Cassidy: Second Chances

posted September 18, 2007 12:00:00 AM CDT | 50 comments

The clouds seemed closer than what they were, while laying on the ground versus what they did while standing. That famous light somehow seeped through the clouds and created a whole new perspective and vision. DMX couldnt have been lying when he spoke on the days of being Earl and coming close to death.

The Lord probably gave him a sign.

A sign to slow down or possibly even change his entire lifestyle.

That same sign hit Tupac, Kanye West and even Mason Betha. Sometimes its too late and sometimes you get a second chance.

Cassidy got his second chance. Now the infamous emcee known for his lyricism and freestyles is now using his experiences as a wake-up call. The Philly native plans to take advantage of every moment, in every rhyme and conquer his quest as being one of the best emcees of all time.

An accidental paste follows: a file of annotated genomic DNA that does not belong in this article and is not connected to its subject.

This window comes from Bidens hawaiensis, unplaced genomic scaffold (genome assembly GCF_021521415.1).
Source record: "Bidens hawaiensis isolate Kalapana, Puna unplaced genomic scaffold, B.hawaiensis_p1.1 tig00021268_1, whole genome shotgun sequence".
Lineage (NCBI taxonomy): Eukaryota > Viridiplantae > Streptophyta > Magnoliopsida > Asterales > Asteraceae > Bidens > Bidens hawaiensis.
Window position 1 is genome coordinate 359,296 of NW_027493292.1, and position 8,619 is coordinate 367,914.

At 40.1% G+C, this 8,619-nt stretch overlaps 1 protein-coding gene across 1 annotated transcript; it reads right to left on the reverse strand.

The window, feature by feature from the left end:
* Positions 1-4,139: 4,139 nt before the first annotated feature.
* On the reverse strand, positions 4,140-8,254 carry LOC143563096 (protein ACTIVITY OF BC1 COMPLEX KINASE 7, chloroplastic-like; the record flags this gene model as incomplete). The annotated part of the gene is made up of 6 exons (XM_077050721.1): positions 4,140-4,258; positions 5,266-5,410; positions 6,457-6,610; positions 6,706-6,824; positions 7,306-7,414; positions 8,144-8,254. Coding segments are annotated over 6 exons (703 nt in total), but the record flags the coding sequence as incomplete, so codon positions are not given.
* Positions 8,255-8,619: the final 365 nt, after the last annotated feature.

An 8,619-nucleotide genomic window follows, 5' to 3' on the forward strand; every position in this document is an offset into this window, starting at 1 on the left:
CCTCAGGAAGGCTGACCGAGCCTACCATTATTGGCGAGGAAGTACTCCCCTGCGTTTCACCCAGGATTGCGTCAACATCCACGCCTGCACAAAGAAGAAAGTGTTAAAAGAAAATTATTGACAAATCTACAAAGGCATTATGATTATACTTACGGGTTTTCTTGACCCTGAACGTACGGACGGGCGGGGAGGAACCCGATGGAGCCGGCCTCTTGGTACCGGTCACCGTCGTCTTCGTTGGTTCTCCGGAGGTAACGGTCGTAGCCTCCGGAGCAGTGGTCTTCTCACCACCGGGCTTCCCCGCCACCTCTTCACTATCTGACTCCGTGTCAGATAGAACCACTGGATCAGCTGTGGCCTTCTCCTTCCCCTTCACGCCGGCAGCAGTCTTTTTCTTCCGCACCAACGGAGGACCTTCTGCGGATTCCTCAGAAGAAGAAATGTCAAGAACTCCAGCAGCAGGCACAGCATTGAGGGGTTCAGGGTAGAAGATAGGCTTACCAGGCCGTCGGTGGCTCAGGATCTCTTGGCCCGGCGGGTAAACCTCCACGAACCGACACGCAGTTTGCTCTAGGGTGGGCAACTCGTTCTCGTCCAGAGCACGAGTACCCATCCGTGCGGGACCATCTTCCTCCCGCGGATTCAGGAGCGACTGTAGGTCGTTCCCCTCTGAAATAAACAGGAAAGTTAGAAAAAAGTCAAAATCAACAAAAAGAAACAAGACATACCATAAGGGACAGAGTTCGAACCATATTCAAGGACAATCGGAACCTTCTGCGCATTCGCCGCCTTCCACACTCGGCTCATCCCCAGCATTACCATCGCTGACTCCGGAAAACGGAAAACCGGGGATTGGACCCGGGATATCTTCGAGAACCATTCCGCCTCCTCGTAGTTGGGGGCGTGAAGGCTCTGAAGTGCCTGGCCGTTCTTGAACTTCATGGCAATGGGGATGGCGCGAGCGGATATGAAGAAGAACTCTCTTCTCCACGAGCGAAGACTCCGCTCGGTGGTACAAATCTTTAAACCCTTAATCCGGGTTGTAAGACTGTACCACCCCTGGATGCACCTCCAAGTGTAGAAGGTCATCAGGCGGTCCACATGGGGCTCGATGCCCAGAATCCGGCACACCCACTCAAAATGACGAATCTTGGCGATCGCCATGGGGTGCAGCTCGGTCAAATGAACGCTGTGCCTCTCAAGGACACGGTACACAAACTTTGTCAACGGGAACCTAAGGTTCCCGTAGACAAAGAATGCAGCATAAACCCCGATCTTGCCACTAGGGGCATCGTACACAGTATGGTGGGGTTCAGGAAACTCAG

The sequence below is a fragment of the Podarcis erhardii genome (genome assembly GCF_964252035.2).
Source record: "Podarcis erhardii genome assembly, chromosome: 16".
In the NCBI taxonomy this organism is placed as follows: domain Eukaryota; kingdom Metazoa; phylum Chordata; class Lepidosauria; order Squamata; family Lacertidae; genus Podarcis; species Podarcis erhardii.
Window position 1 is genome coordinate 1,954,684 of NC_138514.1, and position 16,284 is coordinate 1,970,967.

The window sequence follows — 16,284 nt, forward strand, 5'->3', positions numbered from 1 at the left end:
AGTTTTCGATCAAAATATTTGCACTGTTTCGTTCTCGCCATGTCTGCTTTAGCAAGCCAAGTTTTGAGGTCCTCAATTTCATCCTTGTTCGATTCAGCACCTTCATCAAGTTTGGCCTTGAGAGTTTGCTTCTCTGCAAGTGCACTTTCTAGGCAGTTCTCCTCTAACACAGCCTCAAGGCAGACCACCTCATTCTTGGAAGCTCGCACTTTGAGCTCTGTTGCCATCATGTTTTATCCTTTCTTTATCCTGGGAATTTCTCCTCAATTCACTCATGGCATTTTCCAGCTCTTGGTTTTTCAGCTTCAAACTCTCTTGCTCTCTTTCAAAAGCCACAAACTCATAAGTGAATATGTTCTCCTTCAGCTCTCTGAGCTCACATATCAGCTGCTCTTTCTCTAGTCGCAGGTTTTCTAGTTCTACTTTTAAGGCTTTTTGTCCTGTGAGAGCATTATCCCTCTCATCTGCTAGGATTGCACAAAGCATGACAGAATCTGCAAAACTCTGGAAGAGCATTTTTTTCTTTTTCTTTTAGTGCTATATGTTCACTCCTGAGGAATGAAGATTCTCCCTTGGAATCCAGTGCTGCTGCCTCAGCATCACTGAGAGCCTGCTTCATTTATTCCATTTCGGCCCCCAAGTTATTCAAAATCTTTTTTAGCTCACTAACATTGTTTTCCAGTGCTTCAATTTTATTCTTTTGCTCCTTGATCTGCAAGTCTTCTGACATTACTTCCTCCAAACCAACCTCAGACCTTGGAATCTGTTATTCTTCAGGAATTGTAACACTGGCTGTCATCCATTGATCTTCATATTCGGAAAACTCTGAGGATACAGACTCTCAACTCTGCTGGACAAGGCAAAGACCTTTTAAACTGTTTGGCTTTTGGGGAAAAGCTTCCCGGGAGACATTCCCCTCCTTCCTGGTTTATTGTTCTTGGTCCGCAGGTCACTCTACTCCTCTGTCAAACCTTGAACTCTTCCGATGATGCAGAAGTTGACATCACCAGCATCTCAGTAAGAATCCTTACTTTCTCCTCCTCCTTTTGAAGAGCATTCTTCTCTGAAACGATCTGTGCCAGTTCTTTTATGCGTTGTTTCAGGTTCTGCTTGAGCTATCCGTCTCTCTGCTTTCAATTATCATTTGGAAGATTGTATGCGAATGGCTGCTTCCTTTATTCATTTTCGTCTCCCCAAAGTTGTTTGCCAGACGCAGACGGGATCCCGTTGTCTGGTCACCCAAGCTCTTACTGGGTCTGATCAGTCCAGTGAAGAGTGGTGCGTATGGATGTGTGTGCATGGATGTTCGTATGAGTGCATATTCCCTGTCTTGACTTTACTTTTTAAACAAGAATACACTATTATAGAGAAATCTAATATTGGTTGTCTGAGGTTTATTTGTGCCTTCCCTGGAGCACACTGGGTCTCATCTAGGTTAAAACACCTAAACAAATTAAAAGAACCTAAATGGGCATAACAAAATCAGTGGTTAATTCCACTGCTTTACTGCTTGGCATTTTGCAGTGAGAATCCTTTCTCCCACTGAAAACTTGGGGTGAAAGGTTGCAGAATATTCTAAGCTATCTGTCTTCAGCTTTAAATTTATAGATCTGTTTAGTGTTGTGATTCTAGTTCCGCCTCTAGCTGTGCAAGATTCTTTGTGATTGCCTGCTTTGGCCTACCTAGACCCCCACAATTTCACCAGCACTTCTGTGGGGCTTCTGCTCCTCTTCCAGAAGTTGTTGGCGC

Cassidy spent some time with to reflect on his career, to talk about his new album B.A.R.S., the future of Philadelphia and his dedicated walk toward that shining light.

Oh yeah, he also has an opinion on Homosexuality and Lil Wayne.

HipHopDX: Youve been through a lot. What do you think it is about these mishaps or close to death experiences that makes you stronger, or these in jail experiences that bring these emcees to a higher level?
: I cant really speak for anybody else. As far as myself and my relationship with God, a lot of things I think people take for granted. I was comfortable being without nothing and built on my relationship with God. Im not taking it for granted. The message that I was putting out there before was all about riding around in cars and getting dressed, but now if you talk to my friends and family, Im no longer taking it for granted. I know that there are things that I need to do. Im more focused. My mind is a little bit more mature because of what I experienced.